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    Mr. Brian Payne: The part that boggles my mind a little bit...and while I don't live in Fort McMurray, obviously our members live and work there. I've been there several times. I think a lot of things get sort of hidden from reality because Fort McMurray is a little further north. If Fort McMurray was in downtown Toronto or something, or if the tar sands were, people would have a different view of things.

    It's a huge oil reserve. It's a huge economic engine, and it's very important. There are the societal issues and all that go with it. We all read the articles about people. The small employers in that town can't afford to hire people because nobody can afford to live there, that kind of thing. I use the term “gold rush”. It's kind of that scenario.

    I think there's reason in this country for the federal government and the Government of Alberta, if they can ever figure out how to get in the same room, to spend a lot of time sorting out, in the best interests of Canadians overall, including the oil industry and the fuel that will come out of there, how to properly manage our Saudi Arabia, which is Fort McMurray.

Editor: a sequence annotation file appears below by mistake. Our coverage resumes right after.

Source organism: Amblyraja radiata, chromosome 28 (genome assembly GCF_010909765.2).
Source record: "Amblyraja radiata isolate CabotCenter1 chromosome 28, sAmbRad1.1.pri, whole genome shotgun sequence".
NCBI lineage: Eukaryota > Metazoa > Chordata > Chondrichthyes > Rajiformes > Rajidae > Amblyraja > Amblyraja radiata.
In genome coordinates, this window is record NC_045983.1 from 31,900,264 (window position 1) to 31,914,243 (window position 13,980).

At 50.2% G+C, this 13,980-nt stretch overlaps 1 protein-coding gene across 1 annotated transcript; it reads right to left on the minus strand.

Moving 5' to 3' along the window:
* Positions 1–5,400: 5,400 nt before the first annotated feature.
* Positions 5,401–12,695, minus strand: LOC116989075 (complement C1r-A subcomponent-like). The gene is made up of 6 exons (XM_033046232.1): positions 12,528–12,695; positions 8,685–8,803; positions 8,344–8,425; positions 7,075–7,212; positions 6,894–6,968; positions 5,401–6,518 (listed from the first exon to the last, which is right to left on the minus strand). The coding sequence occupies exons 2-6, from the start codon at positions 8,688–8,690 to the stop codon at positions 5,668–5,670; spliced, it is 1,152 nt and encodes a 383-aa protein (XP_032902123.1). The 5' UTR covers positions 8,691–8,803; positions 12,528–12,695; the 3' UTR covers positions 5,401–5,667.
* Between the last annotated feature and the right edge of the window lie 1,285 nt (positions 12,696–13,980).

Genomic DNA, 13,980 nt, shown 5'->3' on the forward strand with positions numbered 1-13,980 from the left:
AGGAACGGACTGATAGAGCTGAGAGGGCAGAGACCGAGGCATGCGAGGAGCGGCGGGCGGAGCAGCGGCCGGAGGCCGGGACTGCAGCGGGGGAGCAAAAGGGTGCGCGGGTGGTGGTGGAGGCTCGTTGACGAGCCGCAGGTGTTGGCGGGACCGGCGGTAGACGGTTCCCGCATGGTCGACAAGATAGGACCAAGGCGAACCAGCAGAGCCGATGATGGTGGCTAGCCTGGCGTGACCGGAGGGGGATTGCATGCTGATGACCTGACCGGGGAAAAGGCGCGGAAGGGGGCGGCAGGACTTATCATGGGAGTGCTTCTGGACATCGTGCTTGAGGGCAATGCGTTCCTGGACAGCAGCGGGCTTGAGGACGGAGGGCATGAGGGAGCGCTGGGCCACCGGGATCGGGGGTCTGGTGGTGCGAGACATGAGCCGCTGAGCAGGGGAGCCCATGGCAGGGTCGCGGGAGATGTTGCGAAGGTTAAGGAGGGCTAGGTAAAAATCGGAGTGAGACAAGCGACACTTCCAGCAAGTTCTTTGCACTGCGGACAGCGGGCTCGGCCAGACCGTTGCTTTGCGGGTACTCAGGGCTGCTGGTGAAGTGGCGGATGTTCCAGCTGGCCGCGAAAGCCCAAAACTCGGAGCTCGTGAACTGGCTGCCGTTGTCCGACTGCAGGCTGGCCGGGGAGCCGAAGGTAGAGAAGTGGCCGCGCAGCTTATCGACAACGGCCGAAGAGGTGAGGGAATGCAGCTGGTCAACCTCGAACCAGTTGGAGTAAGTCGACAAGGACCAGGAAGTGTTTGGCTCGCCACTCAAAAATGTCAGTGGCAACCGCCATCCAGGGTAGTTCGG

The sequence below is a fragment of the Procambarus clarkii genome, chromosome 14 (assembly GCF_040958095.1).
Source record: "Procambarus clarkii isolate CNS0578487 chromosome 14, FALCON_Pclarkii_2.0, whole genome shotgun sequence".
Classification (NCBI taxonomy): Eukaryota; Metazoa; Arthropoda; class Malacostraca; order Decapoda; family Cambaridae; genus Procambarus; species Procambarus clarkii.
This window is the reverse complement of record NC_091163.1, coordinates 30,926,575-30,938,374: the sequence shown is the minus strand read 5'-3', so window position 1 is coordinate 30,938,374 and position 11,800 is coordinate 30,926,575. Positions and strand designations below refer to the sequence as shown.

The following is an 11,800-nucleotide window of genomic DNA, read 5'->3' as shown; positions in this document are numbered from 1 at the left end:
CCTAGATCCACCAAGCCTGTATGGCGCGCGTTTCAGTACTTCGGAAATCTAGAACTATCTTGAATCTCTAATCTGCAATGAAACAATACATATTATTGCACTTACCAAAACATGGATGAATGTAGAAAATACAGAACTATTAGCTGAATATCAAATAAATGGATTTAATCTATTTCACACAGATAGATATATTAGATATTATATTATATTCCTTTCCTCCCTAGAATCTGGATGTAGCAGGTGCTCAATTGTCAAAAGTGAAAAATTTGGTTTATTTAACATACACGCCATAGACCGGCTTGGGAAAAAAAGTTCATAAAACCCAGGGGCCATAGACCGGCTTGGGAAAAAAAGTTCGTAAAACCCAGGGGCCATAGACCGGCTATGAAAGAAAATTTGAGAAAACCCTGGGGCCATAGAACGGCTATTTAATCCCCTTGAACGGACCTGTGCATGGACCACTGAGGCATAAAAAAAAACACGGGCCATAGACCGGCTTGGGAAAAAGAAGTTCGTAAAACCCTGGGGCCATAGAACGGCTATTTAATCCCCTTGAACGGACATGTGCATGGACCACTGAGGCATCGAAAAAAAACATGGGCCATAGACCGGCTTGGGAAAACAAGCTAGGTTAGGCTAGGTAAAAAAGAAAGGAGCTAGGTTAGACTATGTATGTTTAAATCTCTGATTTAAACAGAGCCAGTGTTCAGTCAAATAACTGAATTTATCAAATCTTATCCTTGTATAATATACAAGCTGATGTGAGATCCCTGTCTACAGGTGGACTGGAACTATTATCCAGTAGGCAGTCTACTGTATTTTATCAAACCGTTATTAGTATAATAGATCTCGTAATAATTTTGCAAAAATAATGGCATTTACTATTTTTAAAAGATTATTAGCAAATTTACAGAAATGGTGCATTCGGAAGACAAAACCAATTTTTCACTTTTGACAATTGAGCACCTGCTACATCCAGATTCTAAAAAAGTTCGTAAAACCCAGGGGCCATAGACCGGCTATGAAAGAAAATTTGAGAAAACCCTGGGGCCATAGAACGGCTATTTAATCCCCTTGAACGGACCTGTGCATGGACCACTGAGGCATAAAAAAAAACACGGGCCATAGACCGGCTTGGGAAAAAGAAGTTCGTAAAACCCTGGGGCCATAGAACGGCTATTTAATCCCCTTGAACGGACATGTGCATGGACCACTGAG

Right now, it's a disaster waiting to happen. There's money running down the streets, but there are also drugs and alcohol and a whole bunch of other serious problems up there, as you well know. I think it's very mismanaged. That's not an attack on individual employers, but it is a huge economic engine that I don't think is being properly coordinated by this country. I'll leave it at that.

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    The Chair: Thank you very much to our witnesses. Mr. Nantais, thank you for fielding so many of those so well, I might say. Thank you also to Mr. Payne and Mr. Newman for being here past the time.

    Thank you to the members who showed up so that we could maintain the quorum to ask those very important questions.

    The meeting is adjourned.